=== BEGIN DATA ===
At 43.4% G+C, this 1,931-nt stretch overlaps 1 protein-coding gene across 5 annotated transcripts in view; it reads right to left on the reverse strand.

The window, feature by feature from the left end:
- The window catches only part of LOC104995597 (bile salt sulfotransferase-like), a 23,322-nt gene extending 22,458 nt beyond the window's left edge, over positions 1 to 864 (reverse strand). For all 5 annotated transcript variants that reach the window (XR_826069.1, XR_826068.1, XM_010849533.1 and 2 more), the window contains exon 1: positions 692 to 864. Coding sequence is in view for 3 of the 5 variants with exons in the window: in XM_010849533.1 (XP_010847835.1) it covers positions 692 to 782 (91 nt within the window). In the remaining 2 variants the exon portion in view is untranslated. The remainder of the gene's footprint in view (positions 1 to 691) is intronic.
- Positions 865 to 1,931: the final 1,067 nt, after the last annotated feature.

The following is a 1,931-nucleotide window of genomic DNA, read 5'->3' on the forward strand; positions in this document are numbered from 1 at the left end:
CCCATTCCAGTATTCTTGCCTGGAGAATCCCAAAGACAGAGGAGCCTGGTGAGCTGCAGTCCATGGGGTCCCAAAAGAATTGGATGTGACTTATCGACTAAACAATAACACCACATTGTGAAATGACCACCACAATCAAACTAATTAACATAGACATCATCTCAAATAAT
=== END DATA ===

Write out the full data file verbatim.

At 43.4% G+C, this 1,931-nt stretch overlaps 1 protein-coding gene across 5 annotated transcripts in view; it reads right to left on the reverse strand.

The window, feature by feature from the left end:
- The window catches only part of LOC104995597 (bile salt sulfotransferase-like), a 23,322-nt gene extending 22,458 nt beyond the window's left edge, over positions 1 to 864 (reverse strand). For all 5 annotated transcript variants that reach the window (XR_826069.1, XR_826068.1, XM_010849533.1 and 2 more), the window contains exon 1: positions 692 to 864. Coding sequence is in view for 3 of the 5 variants with exons in the window: in XM_010849533.1 (XP_010847835.1) it covers positions 692 to 782 (91 nt within the window). In the remaining 2 variants the exon portion in view is untranslated. The remainder of the gene's footprint in view (positions 1 to 691) is intronic.
- Positions 865 to 1,931: the final 1,067 nt, after the last annotated feature.

The following is a 1,931-nucleotide window of genomic DNA, read 5'->3' on the forward strand; positions in this document are numbered from 1 at the left end:
CCCATTCCAGTATTCTTGCCTGGAGAATCCCAAAGACAGAGGAGCCTGGTGAGCTGCAGTCCATGGGGTCCCAAAAGAATTGGATGTGACTTATCGACTAAACAATAACACCACATTGTGAAATGACCACCACAATCAAACTAATTAACATAGACATCATCTCAAATAAT